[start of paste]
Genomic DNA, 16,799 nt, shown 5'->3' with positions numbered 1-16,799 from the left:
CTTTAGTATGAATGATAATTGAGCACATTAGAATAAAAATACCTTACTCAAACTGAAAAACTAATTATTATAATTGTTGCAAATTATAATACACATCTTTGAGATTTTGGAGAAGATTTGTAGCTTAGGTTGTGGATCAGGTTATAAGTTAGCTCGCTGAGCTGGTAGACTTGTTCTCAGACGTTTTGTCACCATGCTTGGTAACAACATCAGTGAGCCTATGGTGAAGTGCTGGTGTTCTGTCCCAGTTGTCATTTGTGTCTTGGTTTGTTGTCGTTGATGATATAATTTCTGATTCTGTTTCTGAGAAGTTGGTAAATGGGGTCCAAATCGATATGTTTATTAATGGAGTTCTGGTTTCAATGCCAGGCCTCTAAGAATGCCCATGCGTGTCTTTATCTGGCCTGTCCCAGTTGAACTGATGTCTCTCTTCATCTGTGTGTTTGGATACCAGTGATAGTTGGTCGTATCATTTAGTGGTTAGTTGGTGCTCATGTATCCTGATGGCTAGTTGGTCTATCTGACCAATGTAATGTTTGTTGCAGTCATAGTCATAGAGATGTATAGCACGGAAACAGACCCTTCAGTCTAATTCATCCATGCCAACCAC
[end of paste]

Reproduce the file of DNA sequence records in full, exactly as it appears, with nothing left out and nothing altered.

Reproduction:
Genomic DNA, 16,799 nt, shown 5'->3' with positions numbered 1-16,799 from the left:
CTTTAGTATGAATGATAATTGAGCACATTAGAATAAAAATACCTTACTCAAACTGAAAAACTAATTATTATAATTGTTGCAAATTATAATACACATCTTTGAGATTTTGGAGAAGATTTGTAGCTTAGGTTGTGGATCAGGTTATAAGTTAGCTCGCTGAGCTGGTAGACTTGTTCTCAGACGTTTTGTCACCATGCTTGGTAACAACATCAGTGAGCCTATGGTGAAGTGCTGGTGTTCTGTCCCAGTTGTCATTTGTGTCTTGGTTTGTTGTCGTTGATGATATAATTTCTGATTCTGTTTCTGAGAAGTTGGTAAATGGGGTCCAAATCGATATGTTTATTAATGGAGTTCTGGTTTCAATGCCAGGCCTCTAAGAATGCCCATGCGTGTCTTTATCTGGCCTGTCCCAGTTGAACTGATGTCTCTCTTCATCTGTGTGTTTGGATACCAGTGATAGTTGGTCGTATCATTTAGTGGTTAGTTGGTGCTCATGTATCCTGATGGCTAGTTGGTCTATCTGACCAATGTAATGTTTGTTGCAGTCATAGTCATAGAGATGTATAGCACGGAAACAGACCCTTCAGTCTAATTCATCCATGCCAACCAC